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Current Concepts Review   |    
Brain and Bone: Central Regulation of Bone Mass A New Paradigm in Skeletal Biology
Michael Haberland, MD; Arndt F. Schilling, MD; Johannes M. Rueger, MD; Michael Amling, MD
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Investigation performed at the Department of Trauma and Reconstructive Surgery, Hamburg University School of Medicine, Hamburg, Germany

Michael Haberland, MD
Arndt F. Schilling, MD
Johannes M. Rueger, MD
Michael Amling, MD
Department of Trauma and Reconstructive Surgery, Hamburg University School of Medicine, Martinistrasse 52, 20246 Hamburg, Germany. E-mail address for M. Amling: amling@uke.uni-hamburg.de

In support of their research or preparation of this manuscript, one or more of the authors received grants or outside funding from German Research Community (DFG), Grant AM 103/8-1. None of the authors received payments or other benefits or a commitment or agreement to provide such benefits from a commercial entity. No commercial entity paid or directed, or agreed to pay or direct, any benefits to any research fund, foundation, educational institution, or other charitable or nonprofit organization with which the authors are affiliated or associated.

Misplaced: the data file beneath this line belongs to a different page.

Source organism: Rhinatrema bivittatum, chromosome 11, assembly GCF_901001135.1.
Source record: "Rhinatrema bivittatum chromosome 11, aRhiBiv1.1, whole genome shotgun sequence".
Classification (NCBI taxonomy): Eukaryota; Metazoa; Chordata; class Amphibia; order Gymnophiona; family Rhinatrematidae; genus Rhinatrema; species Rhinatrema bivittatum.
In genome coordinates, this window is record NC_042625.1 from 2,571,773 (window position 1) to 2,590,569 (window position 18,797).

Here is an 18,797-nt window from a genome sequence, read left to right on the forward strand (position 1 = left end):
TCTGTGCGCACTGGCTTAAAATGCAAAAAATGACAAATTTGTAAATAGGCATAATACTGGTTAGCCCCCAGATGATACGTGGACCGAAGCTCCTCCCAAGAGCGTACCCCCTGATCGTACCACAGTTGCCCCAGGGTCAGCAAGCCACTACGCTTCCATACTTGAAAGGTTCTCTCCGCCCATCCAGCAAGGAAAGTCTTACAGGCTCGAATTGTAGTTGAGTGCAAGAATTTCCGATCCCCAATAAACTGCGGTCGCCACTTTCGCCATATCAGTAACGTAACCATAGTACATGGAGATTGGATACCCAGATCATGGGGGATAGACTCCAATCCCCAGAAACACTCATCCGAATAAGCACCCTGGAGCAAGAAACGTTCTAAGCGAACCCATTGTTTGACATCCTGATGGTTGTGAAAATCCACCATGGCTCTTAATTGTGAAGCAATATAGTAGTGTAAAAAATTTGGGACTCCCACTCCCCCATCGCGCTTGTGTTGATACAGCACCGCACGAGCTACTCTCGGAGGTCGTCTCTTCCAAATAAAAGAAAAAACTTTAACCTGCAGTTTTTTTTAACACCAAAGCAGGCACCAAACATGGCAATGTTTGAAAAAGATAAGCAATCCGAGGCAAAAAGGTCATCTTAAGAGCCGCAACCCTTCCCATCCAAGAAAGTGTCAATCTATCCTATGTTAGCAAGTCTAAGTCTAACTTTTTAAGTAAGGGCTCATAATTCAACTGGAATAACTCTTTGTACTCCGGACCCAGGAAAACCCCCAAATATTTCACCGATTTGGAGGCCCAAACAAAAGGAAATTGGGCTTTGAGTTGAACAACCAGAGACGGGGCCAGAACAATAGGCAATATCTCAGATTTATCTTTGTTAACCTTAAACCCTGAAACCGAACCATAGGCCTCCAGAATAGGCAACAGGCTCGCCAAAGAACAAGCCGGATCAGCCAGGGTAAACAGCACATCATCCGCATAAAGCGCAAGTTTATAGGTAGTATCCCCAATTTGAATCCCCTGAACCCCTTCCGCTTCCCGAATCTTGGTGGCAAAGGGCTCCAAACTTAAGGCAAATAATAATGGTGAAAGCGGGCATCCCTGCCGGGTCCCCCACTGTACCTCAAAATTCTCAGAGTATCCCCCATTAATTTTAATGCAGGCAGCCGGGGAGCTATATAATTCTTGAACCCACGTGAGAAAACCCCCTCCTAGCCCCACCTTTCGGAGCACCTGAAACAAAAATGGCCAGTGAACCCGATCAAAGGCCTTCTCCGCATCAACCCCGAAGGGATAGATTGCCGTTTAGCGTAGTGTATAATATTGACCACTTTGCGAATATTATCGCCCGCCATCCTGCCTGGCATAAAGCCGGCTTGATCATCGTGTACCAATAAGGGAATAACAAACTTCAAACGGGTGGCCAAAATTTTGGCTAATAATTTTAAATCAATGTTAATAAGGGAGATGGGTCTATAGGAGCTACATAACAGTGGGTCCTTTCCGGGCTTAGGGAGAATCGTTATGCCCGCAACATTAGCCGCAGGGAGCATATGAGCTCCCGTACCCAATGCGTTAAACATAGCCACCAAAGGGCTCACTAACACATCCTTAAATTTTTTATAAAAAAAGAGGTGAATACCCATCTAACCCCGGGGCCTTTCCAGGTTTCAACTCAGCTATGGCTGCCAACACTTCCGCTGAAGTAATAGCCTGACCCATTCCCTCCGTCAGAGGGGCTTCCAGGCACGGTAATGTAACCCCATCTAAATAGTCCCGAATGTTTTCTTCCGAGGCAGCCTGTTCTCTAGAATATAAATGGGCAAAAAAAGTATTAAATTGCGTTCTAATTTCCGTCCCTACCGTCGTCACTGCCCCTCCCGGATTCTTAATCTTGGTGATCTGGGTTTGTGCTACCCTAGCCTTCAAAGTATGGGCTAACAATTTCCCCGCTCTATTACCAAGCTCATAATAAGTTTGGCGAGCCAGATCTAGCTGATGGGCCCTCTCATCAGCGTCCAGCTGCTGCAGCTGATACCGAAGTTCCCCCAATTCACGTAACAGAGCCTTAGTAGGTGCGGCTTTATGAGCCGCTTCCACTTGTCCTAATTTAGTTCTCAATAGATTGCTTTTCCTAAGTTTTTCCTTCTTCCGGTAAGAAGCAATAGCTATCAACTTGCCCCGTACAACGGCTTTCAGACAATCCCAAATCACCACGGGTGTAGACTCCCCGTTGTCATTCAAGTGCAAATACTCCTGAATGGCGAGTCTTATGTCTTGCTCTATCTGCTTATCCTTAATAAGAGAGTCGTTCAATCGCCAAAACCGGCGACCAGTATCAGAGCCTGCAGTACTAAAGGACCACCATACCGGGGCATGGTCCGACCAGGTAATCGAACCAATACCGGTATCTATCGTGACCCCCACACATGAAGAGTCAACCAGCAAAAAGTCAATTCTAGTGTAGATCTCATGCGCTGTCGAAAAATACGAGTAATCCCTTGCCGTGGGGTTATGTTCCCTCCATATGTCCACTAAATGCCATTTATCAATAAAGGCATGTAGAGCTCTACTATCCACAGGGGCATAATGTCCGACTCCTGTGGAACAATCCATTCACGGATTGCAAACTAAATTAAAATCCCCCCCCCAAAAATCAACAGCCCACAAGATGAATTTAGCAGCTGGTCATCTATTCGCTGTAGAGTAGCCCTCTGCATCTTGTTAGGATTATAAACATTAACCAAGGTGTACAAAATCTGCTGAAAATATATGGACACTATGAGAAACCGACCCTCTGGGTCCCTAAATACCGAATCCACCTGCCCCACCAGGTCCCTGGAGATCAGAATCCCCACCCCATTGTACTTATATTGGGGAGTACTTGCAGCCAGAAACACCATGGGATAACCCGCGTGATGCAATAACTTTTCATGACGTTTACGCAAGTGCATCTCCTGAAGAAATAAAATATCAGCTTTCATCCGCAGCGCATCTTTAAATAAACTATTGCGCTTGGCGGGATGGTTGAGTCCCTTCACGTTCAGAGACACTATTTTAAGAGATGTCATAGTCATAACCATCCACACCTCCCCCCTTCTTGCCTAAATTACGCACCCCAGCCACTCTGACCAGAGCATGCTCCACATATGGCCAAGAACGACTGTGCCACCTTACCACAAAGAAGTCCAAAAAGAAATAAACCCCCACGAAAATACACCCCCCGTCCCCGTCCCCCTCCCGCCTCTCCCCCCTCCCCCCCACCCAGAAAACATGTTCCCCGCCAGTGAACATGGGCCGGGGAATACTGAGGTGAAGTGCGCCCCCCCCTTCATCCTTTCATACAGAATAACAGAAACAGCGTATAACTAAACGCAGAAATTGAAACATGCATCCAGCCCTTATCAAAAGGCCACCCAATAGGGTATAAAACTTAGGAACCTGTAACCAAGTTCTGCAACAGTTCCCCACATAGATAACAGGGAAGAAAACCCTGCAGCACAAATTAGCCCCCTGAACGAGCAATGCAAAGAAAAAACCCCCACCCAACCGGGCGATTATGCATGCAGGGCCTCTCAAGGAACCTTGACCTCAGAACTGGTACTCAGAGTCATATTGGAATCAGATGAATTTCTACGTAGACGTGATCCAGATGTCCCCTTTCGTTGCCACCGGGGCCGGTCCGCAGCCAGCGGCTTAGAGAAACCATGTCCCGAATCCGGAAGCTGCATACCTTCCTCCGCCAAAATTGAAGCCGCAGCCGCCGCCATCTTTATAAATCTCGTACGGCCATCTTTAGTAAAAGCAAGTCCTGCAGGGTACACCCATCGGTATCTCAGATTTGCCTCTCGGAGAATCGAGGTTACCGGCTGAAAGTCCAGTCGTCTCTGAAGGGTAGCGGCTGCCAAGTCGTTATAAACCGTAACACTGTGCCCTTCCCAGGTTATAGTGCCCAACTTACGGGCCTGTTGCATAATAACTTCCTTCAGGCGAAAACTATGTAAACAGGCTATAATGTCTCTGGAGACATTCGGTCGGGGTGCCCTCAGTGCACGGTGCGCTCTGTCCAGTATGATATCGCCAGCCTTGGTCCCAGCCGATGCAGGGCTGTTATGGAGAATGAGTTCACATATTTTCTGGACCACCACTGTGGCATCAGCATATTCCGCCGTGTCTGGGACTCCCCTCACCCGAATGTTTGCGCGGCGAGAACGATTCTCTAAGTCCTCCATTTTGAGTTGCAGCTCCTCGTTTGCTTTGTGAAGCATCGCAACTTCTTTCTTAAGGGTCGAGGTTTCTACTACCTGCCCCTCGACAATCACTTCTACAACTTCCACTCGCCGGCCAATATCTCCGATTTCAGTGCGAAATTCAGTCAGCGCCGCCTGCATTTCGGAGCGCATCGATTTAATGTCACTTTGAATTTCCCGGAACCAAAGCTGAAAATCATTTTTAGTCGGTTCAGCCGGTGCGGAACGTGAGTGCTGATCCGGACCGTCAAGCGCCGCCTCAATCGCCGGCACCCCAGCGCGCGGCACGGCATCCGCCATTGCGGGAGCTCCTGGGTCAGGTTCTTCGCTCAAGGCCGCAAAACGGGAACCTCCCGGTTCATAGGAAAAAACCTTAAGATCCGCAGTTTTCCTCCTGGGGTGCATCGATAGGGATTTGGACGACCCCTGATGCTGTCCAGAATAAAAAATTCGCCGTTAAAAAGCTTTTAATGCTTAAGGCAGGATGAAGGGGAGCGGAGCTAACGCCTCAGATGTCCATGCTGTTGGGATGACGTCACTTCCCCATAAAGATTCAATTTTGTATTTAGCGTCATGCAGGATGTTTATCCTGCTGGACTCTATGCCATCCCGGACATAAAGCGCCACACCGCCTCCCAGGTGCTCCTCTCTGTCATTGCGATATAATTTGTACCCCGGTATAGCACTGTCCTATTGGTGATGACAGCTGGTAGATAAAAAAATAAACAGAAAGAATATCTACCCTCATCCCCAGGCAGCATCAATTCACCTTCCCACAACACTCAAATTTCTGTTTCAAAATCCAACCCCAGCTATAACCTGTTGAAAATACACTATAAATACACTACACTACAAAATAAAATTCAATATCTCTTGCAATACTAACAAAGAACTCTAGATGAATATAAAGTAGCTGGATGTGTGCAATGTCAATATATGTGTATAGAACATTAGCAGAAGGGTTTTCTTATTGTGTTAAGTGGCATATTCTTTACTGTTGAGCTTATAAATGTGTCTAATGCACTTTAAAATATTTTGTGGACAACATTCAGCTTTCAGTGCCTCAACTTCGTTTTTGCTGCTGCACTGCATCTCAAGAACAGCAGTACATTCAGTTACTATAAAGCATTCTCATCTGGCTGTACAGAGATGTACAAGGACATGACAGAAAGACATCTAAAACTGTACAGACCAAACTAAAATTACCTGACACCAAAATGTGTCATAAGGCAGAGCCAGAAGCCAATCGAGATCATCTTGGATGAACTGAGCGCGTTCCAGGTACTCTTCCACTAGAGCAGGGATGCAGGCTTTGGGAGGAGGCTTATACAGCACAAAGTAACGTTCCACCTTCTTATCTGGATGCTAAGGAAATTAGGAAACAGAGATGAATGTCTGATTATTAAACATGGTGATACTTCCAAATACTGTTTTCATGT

J Bone Joint Surg Am, 2001 Dec 01;83(12):1871-1876
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Extract

Bone-remodeling is the cellular process used by vertebrates to maintain a nearly constant bone mass between the end of puberty and the time of cessation of gonadal function.
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    These activities have been planned and implemented in accordance with the Essential Areas and policies of the Accreditation Council for Continuing Medical Education (ACCME) through the joint sponsorship of the American Academy of Orthopaedic Surgeons and The Journal of Bone and Joint Surgery, Inc. The American Academy of Orthopaedic Surgeons is accredited by the ACCME to provide continuing medical education for physicians.
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